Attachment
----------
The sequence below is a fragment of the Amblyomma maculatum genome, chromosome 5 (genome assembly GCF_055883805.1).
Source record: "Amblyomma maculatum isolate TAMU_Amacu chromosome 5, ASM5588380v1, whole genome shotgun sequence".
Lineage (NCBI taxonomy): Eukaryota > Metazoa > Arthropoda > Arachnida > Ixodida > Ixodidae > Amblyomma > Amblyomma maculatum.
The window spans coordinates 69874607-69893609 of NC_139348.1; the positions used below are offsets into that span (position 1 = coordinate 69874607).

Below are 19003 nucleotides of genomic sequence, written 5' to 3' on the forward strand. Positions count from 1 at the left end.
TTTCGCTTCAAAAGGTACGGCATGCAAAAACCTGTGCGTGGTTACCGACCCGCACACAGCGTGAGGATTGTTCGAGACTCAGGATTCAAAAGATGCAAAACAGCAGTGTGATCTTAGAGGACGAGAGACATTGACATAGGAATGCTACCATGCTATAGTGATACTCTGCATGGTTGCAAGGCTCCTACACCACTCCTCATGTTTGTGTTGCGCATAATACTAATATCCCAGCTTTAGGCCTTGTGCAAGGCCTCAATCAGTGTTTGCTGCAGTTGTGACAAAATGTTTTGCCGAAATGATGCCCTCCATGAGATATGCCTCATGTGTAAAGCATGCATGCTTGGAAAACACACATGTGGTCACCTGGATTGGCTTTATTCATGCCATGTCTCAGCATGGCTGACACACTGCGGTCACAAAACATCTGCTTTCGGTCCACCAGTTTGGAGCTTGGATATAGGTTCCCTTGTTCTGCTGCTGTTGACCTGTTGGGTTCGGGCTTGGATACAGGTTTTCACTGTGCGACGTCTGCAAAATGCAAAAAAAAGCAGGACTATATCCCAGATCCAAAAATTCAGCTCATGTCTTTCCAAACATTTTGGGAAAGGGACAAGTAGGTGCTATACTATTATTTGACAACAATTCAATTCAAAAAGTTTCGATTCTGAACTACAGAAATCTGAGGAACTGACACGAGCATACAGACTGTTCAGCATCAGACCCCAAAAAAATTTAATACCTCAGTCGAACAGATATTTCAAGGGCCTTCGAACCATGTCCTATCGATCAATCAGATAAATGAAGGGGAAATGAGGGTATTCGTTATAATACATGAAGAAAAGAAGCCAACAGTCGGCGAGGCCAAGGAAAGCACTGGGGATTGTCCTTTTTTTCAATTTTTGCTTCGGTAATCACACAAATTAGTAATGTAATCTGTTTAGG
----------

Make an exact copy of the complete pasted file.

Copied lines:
The sequence below is a fragment of the Amblyomma maculatum genome, chromosome 5 (genome assembly GCF_055883805.1).
Source record: "Amblyomma maculatum isolate TAMU_Amacu chromosome 5, ASM5588380v1, whole genome shotgun sequence".
Lineage (NCBI taxonomy): Eukaryota > Metazoa > Arthropoda > Arachnida > Ixodida > Ixodidae > Amblyomma > Amblyomma maculatum.
The window spans coordinates 69874607-69893609 of NC_139348.1; the positions used below are offsets into that span (position 1 = coordinate 69874607).

Below are 19003 nucleotides of genomic sequence, written 5' to 3' on the forward strand. Positions count from 1 at the left end.
TTTCGCTTCAAAAGGTACGGCATGCAAAAACCTGTGCGTGGTTACCGACCCGCACACAGCGTGAGGATTGTTCGAGACTCAGGATTCAAAAGATGCAAAACAGCAGTGTGATCTTAGAGGACGAGAGACATTGACATAGGAATGCTACCATGCTATAGTGATACTCTGCATGGTTGCAAGGCTCCTACACCACTCCTCATGTTTGTGTTGCGCATAATACTAATATCCCAGCTTTAGGCCTTGTGCAAGGCCTCAATCAGTGTTTGCTGCAGTTGTGACAAAATGTTTTGCCGAAATGATGCCCTCCATGAGATATGCCTCATGTGTAAAGCATGCATGCTTGGAAAACACACATGTGGTCACCTGGATTGGCTTTATTCATGCCATGTCTCAGCATGGCTGACACACTGCGGTCACAAAACATCTGCTTTCGGTCCACCAGTTTGGAGCTTGGATATAGGTTCCCTTGTTCTGCTGCTGTTGACCTGTTGGGTTCGGGCTTGGATACAGGTTTTCACTGTGCGACGTCTGCAAAATGCAAAAAAAAGCAGGACTATATCCCAGATCCAAAAATTCAGCTCATGTCTTTCCAAACATTTTGGGAAAGGGACAAGTAGGTGCTATACTATTATTTGACAACAATTCAATTCAAAAAGTTTCGATTCTGAACTACAGAAATCTGAGGAACTGACACGAGCATACAGACTGTTCAGCATCAGACCCCAAAAAAATTTAATACCTCAGTCGAACAGATATTTCAAGGGCCTTCGAACCATGTCCTATCGATCAATCAGATAAATGAAGGGGAAATGAGGGTATTCGTTATAATACATGAAGAAAAGAAGCCAACAGTCGGCGAGGCCAAGGAAAGCACTGGGGATTGTCCTTTTTTTCAATTTTTGCTTCGGTAATCACACAAATTAGTAATGTAATCTGTTTAGG